Brussels, Prague - European Commission Vice President Jyrki Katainen presented today the mid-term result of the Investment Plan for Europe. The European Fund for Strategic Investments (EFSI), the financial arm of this investment strategy, was established by the European Commission and the European Investment Bank (EIB) in 2015 with the aim of mobilising private investments to stimulate the European economy.

Nevertheless, one year on, the EFSI portfolio is still far from kickstarting the energy transition that Europe needs.

“So far EFSI guarantees have not catalysed any new finance on top of the EIB’s normal investments in energy efficiency and renewable energy sources. In fact, EIB lending to renewable energy has decreased in 2015, in part because the bank simply shifted the few clean energy projects in its portfolio to the EFSI,” says Markus Trilling, EU Funds Policy Officer at CEE Bankwatch Network.

“Despite the praise from the European Commission and the EIB, the main beneficiaries of EFSI support have so far been the same countries, primarily richer ones, that have seen the largest EIB investments in sustainable energy [1]. As a result, the EFSI is not the effective de-risking mechanism it was meant to be. The EFSI was intended to help the EIB extend its financing to sectors and markets it has so far not been active in – for example, research and development to support the clean energy transition in central and eastern Europe – but this has not happened,” says Anna Roggenbuck. EIB Policy Officer at CEE Bankwatch Network.

“Despite publicly praising EFSI results, the EIB and the European Commission are still struggling to prove the additionality of EFSI-supported projects compared to the usual portfolio of operations of the EIB. To date the information available on projects financed under EFSI is not sufficient to understand how the fund really delivers on its stated objectives. Given the EU guarantee awarded to the bank, it is now up to EU institutions to ensure a much higher level of transparency. Therefore, the European Parliament and European Court of Auditors will have a key role in coming months to hold the EFSI to account” says Xavier Sol, Director of Counter Balance.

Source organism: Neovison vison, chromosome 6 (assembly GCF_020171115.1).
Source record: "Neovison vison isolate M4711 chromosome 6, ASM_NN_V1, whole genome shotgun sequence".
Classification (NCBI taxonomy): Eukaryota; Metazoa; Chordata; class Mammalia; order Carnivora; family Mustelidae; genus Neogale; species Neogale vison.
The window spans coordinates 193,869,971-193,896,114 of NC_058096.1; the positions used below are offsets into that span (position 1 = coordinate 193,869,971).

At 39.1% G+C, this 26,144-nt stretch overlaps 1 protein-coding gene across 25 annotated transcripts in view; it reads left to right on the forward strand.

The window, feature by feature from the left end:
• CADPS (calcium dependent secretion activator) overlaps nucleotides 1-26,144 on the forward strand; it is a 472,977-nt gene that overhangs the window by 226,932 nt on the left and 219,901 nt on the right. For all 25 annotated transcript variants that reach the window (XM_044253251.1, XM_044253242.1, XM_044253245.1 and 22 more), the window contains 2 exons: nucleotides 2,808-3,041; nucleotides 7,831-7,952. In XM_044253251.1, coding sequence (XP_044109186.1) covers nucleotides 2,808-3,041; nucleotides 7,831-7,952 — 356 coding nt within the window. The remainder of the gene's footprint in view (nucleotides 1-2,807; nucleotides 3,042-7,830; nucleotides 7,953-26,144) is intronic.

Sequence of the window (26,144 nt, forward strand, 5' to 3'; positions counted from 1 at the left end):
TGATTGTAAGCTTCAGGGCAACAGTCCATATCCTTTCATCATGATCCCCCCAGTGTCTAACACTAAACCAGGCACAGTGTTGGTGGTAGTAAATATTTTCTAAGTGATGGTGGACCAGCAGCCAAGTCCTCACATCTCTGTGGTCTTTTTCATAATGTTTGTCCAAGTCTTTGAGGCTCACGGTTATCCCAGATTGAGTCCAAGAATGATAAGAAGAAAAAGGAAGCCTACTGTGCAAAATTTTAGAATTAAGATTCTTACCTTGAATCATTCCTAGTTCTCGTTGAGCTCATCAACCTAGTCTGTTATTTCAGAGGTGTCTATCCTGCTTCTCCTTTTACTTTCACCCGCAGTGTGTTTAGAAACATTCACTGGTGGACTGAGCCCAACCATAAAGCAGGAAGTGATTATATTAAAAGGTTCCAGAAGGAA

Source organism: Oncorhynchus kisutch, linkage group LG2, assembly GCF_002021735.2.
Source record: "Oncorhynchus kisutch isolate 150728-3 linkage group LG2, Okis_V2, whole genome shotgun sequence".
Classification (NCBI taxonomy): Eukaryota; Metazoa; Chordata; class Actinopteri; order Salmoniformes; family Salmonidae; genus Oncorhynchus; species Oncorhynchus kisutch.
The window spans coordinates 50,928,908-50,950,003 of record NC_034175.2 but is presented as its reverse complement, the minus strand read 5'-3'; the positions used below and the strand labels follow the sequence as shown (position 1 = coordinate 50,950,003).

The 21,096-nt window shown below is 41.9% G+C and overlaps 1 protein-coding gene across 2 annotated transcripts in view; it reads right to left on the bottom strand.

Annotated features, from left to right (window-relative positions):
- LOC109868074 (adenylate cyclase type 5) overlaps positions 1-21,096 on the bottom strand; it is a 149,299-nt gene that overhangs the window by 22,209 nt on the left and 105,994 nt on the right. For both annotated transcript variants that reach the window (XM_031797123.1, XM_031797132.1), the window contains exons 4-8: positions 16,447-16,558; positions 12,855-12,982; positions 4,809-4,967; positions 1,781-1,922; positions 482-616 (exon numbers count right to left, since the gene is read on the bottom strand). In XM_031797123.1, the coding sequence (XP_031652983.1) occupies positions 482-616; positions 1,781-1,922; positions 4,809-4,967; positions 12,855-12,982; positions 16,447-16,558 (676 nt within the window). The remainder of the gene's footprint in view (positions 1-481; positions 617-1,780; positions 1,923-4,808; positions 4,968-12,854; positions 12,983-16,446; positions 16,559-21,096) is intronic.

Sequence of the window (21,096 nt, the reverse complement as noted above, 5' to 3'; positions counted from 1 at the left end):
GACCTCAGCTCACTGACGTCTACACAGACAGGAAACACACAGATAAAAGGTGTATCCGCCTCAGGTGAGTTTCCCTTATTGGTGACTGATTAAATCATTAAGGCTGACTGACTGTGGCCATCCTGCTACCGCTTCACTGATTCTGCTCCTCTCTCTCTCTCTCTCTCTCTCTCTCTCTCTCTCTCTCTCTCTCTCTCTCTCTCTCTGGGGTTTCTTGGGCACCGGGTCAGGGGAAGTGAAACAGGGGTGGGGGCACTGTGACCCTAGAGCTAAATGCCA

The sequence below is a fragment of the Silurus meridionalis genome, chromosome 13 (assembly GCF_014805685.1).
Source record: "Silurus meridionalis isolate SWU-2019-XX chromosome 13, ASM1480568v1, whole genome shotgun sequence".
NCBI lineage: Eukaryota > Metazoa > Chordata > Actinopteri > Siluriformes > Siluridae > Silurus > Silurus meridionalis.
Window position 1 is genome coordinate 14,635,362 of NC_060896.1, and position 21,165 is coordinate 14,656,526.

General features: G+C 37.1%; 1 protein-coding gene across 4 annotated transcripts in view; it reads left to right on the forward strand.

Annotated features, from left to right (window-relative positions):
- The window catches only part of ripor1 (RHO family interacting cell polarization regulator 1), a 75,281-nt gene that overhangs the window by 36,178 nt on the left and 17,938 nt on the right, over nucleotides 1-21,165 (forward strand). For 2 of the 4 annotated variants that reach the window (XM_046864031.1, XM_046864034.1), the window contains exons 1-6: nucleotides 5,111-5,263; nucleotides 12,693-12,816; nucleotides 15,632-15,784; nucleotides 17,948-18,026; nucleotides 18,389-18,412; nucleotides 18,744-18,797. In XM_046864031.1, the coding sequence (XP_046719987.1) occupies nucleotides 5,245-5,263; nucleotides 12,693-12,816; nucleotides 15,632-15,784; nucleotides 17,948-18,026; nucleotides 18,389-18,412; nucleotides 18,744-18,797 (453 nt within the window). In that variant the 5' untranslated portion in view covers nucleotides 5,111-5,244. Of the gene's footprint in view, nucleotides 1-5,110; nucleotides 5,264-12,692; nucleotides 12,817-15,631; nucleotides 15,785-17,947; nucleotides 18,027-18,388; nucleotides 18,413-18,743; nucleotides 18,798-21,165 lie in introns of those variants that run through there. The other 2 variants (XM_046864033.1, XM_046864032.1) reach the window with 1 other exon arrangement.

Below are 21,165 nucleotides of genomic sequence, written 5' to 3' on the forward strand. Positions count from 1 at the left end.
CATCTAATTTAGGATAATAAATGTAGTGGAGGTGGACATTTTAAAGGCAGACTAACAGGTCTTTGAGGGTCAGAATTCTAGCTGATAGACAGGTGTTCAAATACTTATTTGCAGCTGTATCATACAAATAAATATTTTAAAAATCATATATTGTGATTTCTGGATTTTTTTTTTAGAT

2016 EIB Renewable

EIB renewables lending dropped significantly even including EFSI lending. (Source: EIB energy lending database 2015 - signed loans)

2016 EFSI Climate Action

Climate action within the EFSI was limited to richer countries which already see larger EIB investments in sustainable energy. (For more details, see Bankwatch's briefing on the EIB' climate action lending in 2013-2015.)

2016 EIB Climate Action

At the same time, the EFSI overall only marginally contributed to the EIB's climate action lending. (For more details, see Bankwatch's briefing on the EIB' climate action lending in 2013-2015.)


[1] According to an EIB evaluation, 70 per cent of the bank’s EUR 75 billion in climate finance in 2010-2014 was limited to just five countries: Germany, France, UK, Italy and Spain. Except for Germany, these are also among the few recipient countries of EFSI finance.

For more see Bankwatch's blog post from December 2015 on the EIB's climate finance: